Mumbai: For Ashok Roychowdhary, winter has always been synonymous with welcoming international guests at Kolkata’s famous Santragachi lake. As a child, he would always eagerly wait for arrival of the winter to catch a glimpse of his favourite birds – Red Crested Pochards, Gadwalls, Common Teals, Knob billed Ducks flying in all the way from Kazakhstan, Russia and China. That was back in 1970s. Reminiscing those childhood days now, 18 years later would sadden him as he thought his children may never get to see such exotic birds. After all, over the years the number of birds arriving diminished to a trickle, lowest being 800 in 2018. But then something changed. On December 25, when Ashok took his children to the lake, he was surprised to see the colourful birds. Thousands of them, they had finally made a comeback amidst the growing concrete jungle in Kolkata. Courtesy, Nature Mates, an NGO specialising in wildlife conservation.
Formed in 1995 by Arjan Basu Roy, the NGO has been working towards maintaining Kolkata’s biodiversity. It has rescued wildlife in distress from different areas of the city and handed them over to the Forest Authority for proper rehabilitation. It is also been involved in activities like tree plantation and making butterfly gardens.
The NGO recently shifted its focus to rejuvenating the Santragachi lake after the National Green Tribunal in 2017 slammed the Howrah Municipal Corporation (HMC) and the Forest Department for carrying out a botched-up cleanliness drive at the lake in 2017 that led to a reduction in migratory birds from thousands to hundreds.
The number of migratory birds has come down significantly over the last decade due to concretisation around the lake. In addition to that, every year the corporation conducts a cleanup drive right before the birds are about to migrate from other countries. However, the drives have been unscientific. Most of the times, the corporation fails to remove the water hyacinths which disturbs the ecological balance of the lake and in turn deters birds from flying around it, says Prosenjit Dawn, a college professor and an expert on wildlife conservation from Nature’s Mate.
Realising the damage such cleanliness drives are causing to the lake and the birds, the organisation approached the HMC and Forest Department requesting them to let the citizens take part in the drive of December 2018.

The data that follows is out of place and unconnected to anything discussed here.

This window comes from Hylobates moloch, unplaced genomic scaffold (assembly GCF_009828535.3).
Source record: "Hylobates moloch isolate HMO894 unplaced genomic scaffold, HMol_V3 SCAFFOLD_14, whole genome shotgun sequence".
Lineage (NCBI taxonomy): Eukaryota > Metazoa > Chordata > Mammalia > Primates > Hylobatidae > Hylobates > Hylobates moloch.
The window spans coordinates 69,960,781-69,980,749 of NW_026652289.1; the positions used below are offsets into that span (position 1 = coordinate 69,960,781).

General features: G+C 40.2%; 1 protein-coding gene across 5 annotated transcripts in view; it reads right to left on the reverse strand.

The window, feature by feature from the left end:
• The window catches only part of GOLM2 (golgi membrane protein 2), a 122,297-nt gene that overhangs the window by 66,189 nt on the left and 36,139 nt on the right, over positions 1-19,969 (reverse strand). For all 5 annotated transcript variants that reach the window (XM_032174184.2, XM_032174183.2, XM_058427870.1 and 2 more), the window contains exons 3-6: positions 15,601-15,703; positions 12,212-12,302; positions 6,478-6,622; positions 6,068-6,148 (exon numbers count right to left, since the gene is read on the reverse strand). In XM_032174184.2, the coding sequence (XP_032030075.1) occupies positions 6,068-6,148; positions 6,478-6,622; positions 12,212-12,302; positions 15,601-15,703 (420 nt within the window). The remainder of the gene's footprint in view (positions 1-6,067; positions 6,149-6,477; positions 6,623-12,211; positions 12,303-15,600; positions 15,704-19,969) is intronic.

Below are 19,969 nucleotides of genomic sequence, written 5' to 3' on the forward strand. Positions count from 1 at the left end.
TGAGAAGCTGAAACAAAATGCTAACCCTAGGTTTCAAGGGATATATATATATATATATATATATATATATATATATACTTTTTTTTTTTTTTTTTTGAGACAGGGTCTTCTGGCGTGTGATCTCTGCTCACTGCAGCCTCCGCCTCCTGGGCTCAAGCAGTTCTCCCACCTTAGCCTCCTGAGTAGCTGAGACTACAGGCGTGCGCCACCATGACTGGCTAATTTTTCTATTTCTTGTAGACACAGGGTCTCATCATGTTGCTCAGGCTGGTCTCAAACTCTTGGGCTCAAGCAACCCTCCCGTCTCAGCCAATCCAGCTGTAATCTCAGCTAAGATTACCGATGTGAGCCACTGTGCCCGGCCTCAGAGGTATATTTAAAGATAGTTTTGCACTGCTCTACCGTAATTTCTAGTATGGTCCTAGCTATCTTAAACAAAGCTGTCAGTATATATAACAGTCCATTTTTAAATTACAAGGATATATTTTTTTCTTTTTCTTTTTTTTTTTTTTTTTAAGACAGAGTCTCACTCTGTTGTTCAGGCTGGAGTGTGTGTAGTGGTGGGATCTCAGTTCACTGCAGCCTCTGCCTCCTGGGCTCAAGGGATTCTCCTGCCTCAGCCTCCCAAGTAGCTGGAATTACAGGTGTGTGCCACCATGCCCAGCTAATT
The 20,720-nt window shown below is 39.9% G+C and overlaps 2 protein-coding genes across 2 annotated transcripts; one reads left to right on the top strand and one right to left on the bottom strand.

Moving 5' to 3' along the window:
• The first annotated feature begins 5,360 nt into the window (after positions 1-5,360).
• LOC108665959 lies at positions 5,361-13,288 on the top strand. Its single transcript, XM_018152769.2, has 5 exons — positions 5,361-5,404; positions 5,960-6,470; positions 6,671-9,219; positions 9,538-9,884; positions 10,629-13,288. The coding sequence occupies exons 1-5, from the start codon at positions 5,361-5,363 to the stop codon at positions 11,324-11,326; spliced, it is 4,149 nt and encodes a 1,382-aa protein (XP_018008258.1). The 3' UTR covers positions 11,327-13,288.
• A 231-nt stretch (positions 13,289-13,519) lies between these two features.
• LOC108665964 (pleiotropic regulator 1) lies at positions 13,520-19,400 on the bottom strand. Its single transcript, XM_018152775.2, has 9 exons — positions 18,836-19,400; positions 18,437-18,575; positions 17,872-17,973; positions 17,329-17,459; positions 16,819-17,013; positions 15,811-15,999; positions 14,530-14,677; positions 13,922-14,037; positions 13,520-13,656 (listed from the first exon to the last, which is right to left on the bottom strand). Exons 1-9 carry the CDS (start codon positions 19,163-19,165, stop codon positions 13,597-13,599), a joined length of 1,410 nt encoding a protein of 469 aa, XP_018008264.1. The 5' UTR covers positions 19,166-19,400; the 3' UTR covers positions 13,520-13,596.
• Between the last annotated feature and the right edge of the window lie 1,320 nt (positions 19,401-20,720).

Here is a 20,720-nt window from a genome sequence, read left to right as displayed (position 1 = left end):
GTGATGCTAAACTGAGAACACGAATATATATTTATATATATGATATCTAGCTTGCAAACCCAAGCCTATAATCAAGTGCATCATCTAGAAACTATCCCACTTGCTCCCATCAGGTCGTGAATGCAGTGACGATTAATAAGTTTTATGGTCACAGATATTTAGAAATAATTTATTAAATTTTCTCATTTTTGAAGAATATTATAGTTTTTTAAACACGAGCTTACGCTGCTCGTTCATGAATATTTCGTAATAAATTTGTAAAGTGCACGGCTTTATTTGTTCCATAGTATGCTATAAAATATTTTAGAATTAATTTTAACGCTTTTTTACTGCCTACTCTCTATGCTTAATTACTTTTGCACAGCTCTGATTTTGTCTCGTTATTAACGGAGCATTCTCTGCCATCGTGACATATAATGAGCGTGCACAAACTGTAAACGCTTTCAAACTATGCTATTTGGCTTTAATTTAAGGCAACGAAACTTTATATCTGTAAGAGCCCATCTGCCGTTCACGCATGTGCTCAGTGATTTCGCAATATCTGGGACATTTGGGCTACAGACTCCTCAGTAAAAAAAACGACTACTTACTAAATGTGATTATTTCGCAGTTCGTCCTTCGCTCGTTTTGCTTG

Being an organisation which has experts on the subject and having worked in the field for so many years, it was not a difficult task for us to take the HMC in confidence. Once they were on board, we decided to hire labourers who are trained in removing the hyacinths, says Mr Dawn.
As money was needed to hire the labourers, the organisation started a crowdfunding for the project in November 2018 by inviting corporates, educational institutions, citizens and other NGOs to contribute financially. On one hand, organising funds was proving to be a challenge, on the other, time was running out. The lake had to be cleaned by the first week of December when the migratory birds normally arrive. However, the citizen-led group was able to overcome the problem by announcing their project on social media platforms after which a funding poured in. A total of Rs 4.75 lakh was collected.
The organisation was able to afford 50 labourers for 12 days and to strengthen the manpower, over 75 citizens from all walks of life joined the mission. The HMC and Howrah City Police also contributed by providing necessary equipment and labour. The volunteers were given a crash course in removing the water hyacinth by the trained labourers.
Spread over 33 acres of land, the Santragachi lake was 90 per cent covered with water hyacinth and the task was to remove 60 per cent of it. The remaining would be used by the birds to sit or rest.
As per official records, only 800 birds were recorded in January 2018 as against 3,500 birds in 2017. The mission was to increase the number of birds by scientific treatment of water hyacinths.
From November 21 to December 4, over 100 people worked together in unison for an average of 5 hours per day to clear the lake. On weekends the number of volunteers and working hours went up significantly. The volunteers manually removed the hyacinths from the lake.
In the very first week of the clean-up, 40 per cent of the hyacinth was removed. Instead of discarding them at the landfills, the volunteers decided to reuse them and make floating islands in the middle of the lake for the birds.
On December 3 the project of removing the water hyacinth was officially completed and around 500 birds were already flying around the lake. Without wasting any time, the volunteers started to make the floating islands from the next day.
Making floating islands is a tedious task but not difficult at all. All we had to do was arrange for bamboos and ropes, connect the water hyacinths with them. All the hyacinths were used to make 15 round floating islands that were pushed in the middle of the lake, says Mr Dawn.
On January 13 this year, the census was conducted again and a total of 4,000 domestic and international birds were reported. Exotic birds like Fulvous Whistling Duck, Common Teal were spotted at the lake after a long time.
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